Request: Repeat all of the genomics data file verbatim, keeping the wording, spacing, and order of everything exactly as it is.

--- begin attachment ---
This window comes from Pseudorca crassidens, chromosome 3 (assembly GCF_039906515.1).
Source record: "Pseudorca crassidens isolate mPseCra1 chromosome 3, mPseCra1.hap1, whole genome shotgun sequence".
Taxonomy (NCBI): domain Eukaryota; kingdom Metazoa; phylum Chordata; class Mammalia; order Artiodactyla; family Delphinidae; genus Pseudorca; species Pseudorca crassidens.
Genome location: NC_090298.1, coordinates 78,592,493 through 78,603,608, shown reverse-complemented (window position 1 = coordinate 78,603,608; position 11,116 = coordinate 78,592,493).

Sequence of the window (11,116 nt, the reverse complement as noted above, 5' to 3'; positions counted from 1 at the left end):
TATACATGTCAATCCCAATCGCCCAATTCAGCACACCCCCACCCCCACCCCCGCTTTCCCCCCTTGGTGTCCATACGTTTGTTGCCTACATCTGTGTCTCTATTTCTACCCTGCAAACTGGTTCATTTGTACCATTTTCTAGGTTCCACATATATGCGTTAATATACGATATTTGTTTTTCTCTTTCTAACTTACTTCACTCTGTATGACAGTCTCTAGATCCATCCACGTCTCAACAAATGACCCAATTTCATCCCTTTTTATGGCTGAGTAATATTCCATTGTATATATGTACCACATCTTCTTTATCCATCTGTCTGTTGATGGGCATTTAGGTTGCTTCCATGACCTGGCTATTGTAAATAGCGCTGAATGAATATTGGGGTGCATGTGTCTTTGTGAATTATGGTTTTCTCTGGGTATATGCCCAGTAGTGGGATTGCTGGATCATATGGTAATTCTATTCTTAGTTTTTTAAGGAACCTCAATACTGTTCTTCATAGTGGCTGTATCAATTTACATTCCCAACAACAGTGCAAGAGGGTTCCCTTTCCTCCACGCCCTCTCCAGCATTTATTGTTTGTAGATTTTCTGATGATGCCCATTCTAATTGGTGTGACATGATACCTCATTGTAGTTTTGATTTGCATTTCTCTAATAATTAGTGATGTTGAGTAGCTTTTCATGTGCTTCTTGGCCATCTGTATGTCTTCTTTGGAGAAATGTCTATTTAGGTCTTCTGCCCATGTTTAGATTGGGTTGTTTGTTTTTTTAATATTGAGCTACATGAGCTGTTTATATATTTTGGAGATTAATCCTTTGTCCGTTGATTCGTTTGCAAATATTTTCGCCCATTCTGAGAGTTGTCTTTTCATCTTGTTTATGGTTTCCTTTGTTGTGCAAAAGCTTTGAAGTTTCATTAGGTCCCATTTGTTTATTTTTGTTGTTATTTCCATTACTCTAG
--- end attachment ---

This window comes from Pseudorca crassidens, chromosome 3 (assembly GCF_039906515.1).
Source record: "Pseudorca crassidens isolate mPseCra1 chromosome 3, mPseCra1.hap1, whole genome shotgun sequence".
Taxonomy (NCBI): domain Eukaryota; kingdom Metazoa; phylum Chordata; class Mammalia; order Artiodactyla; family Delphinidae; genus Pseudorca; species Pseudorca crassidens.
Genome location: NC_090298.1, coordinates 78,592,493 through 78,603,608, shown reverse-complemented (window position 1 = coordinate 78,603,608; position 11,116 = coordinate 78,592,493).

Sequence of the window (11,116 nt, the reverse complement as noted above, 5' to 3'; positions counted from 1 at the left end):
TATACATGTCAATCCCAATCGCCCAATTCAGCACACCCCCACCCCCACCCCCGCTTTCCCCCCTTGGTGTCCATACGTTTGTTGCCTACATCTGTGTCTCTATTTCTACCCTGCAAACTGGTTCATTTGTACCATTTTCTAGGTTCCACATATATGCGTTAATATACGATATTTGTTTTTCTCTTTCTAACTTACTTCACTCTGTATGACAGTCTCTAGATCCATCCACGTCTCAACAAATGACCCAATTTCATCCCTTTTTATGGCTGAGTAATATTCCATTGTATATATGTACCACATCTTCTTTATCCATCTGTCTGTTGATGGGCATTTAGGTTGCTTCCATGACCTGGCTATTGTAAATAGCGCTGAATGAATATTGGGGTGCATGTGTCTTTGTGAATTATGGTTTTCTCTGGGTATATGCCCAGTAGTGGGATTGCTGGATCATATGGTAATTCTATTCTTAGTTTTTTAAGGAACCTCAATACTGTTCTTCATAGTGGCTGTATCAATTTACATTCCCAACAACAGTGCAAGAGGGTTCCCTTTCCTCCACGCCCTCTCCAGCATTTATTGTTTGTAGATTTTCTGATGATGCCCATTCTAATTGGTGTGACATGATACCTCATTGTAGTTTTGATTTGCATTTCTCTAATAATTAGTGATGTTGAGTAGCTTTTCATGTGCTTCTTGGCCATCTGTATGTCTTCTTTGGAGAAATGTCTATTTAGGTCTTCTGCCCATGTTTAGATTGGGTTGTTTGTTTTTTTAATATTGAGCTACATGAGCTGTTTATATATTTTGGAGATTAATCCTTTGTCCGTTGATTCGTTTGCAAATATTTTCGCCCATTCTGAGAGTTGTCTTTTCATCTTGTTTATGGTTTCCTTTGTTGTGCAAAAGCTTTGAAGTTTCATTAGGTCCCATTTGTTTATTTTTGTTGTTATTTCCATTACTCTAG